A’s to shift focus to Warm Spings site

The A’s have told Fremont officials that want to fully study the environmental impacts of a proposed stadium adjacent to Warm Springs BART. That means what had been merely an alternative proposal will now get the same environmental review as the team’s original plan to build a ballpark near the Pacific Commons Shopping Center.

A’s co-owner Lew Wolff told me today that he “is more in favor of the BART site.”

Mayor Wasserman acknowledged that if the A’s do come to Fremont it is more likely to happen at the Warm Springs BART site.

Click here for my story, which was written a tad hastily.

Matt Artz


  1. Over our dead bodies and wallets ! Wasserman and the city counsel: Vote for this and you will be out on your a** To shoehorn this monsterous project down our throats and subject us to trapping us in our homes without a vote will not go unchallenged

  2. Have you seen the mayor or any council member speak out the concerns for the local residents? maybe one or two, sigh;-(

  3. Will it be called Cisco Field East or Fry’s Field?

    You know I think I prefer the mustard flowers that currently occupy that piece of property part of the year.

  4. I am an A’s fan who wants them to stay in the Bay. I prefer Pacific Commons. If Warm Springs residents don’t want a stadium, the A’s should focus on San Jose.

  5. Hmmm – sounds like we have ’em on the run. By the way, Jeff August, Warm Springs residents aren’t the only ones who don’t want the stadium. If it’s bad for Warm Springs, it’s also bad for Pacific Commons. The point is that it’s bad for the City as a whole, and we’ll support you if you’ll support us in keeping this cursed plan out of town. You’re right, though, that they should head for San Jose, or anyplace else that will have the them.

    Interesting, isn’t it, that Wolfe and company don’t give a solitary damn about what Fremont residents think, but when other business interests like Prologis and Catellus don’t approve of their plans, they up and go elsewhere. It’s enough to make me think that the general citizenry need to hire their own lobbyist. Aren’t the Council members supposed to represent our interests? How naive is that?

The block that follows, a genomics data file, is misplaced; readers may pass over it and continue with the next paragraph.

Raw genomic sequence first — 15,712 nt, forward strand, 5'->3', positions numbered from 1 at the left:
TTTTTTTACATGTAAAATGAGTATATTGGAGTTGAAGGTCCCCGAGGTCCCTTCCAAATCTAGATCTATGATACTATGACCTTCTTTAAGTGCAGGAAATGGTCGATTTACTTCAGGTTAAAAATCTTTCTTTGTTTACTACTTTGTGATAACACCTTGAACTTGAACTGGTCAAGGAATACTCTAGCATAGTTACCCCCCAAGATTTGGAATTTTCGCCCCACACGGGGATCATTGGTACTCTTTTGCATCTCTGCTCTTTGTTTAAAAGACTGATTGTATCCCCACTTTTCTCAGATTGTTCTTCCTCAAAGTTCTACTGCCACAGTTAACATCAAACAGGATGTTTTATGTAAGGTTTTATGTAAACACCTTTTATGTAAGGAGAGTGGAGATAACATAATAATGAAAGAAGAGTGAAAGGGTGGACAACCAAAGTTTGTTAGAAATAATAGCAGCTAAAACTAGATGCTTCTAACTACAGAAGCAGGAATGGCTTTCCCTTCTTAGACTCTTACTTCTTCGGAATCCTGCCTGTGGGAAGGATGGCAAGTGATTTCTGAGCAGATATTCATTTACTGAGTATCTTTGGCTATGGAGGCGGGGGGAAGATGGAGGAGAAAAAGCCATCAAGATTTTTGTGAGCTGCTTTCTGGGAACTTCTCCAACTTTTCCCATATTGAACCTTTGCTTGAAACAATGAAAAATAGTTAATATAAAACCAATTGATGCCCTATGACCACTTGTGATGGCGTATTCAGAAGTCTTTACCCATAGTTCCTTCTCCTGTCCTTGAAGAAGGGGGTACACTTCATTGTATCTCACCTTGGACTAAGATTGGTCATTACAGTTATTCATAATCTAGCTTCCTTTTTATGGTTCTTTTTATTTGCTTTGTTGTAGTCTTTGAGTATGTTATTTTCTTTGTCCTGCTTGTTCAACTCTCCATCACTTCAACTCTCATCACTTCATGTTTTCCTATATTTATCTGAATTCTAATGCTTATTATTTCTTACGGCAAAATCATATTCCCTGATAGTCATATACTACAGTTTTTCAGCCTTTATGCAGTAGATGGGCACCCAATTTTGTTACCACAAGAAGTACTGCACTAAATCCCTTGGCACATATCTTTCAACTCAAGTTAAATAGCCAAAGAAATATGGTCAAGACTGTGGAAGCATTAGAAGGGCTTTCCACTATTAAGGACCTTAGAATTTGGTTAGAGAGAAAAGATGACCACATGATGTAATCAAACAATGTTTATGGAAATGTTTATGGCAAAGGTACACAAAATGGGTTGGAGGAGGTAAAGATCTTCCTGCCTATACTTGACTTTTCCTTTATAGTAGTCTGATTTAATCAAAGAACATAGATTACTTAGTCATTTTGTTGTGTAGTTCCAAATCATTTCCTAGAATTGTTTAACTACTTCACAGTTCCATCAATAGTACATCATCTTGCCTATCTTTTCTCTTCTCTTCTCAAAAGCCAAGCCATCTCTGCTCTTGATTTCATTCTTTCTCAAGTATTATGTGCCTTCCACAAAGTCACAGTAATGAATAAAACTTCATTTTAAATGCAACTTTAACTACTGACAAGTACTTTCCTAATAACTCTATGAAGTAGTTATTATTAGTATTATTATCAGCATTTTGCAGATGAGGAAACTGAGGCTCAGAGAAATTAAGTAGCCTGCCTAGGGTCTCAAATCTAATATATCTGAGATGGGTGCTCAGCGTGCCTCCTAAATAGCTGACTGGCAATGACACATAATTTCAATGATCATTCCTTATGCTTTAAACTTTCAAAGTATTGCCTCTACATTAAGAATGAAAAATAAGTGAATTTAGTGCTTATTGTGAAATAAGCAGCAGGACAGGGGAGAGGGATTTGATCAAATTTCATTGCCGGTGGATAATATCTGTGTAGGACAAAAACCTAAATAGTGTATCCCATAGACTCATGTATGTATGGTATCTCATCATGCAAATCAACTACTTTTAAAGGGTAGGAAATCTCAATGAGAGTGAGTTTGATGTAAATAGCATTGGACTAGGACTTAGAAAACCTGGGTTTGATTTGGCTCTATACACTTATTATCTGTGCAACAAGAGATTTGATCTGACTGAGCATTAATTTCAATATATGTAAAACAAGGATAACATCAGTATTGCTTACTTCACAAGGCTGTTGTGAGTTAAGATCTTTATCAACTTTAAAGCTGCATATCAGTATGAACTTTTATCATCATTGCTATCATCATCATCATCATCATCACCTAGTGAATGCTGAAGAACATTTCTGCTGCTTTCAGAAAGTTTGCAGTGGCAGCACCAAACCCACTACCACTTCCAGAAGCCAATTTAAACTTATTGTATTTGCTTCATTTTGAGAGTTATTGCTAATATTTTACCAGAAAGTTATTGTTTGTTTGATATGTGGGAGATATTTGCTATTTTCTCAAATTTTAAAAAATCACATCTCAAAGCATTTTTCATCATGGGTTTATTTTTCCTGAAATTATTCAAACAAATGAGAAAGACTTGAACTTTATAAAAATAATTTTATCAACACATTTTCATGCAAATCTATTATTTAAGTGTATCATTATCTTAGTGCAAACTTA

6. Don’t you people in WS realize how much more money this will bring Fremont in the long run? As a life long resident of Fremont I do think that bringing the A’s to Fremont will have a positive affect to the city in the long run. People we need to stop having a nagative mind set for our curent ecnomic times when so many businesses are leaving. Bring the A’s to Fremont will not only bring more money but more jobs to this great city we call home. So then I’ll beat you all to the next point you will try and make and that’s about the the crowd it may bring here. Well going to A’s games as I do you don’t see many problems. It’s a great crowd that shows up and those are the true baseball fans. As far as the traffic it will cause well you have to take the good with the bad but with Bart being there is should make things
    better than if it were to be a PC. You don’t have to agree with me just hear me out. Thank you.

  7. Rodger, please look at how much good the A’s have done for Oakland around the Colliseum since they have been there. How can you believe there will be an economic benefit here when their past history belies that argument? Yesterday, I posted a message about the economics of a baseball team on another item. Take a look at it, also.

  8. Rodger P. Maharaj,

    Have you seen any public meetings or debates about the whole stadium issues? Please ask the mayor and council to hold a few town hall meetings and let’s have public debate. If they plan to sneak in again this time, they better think twice about the consequence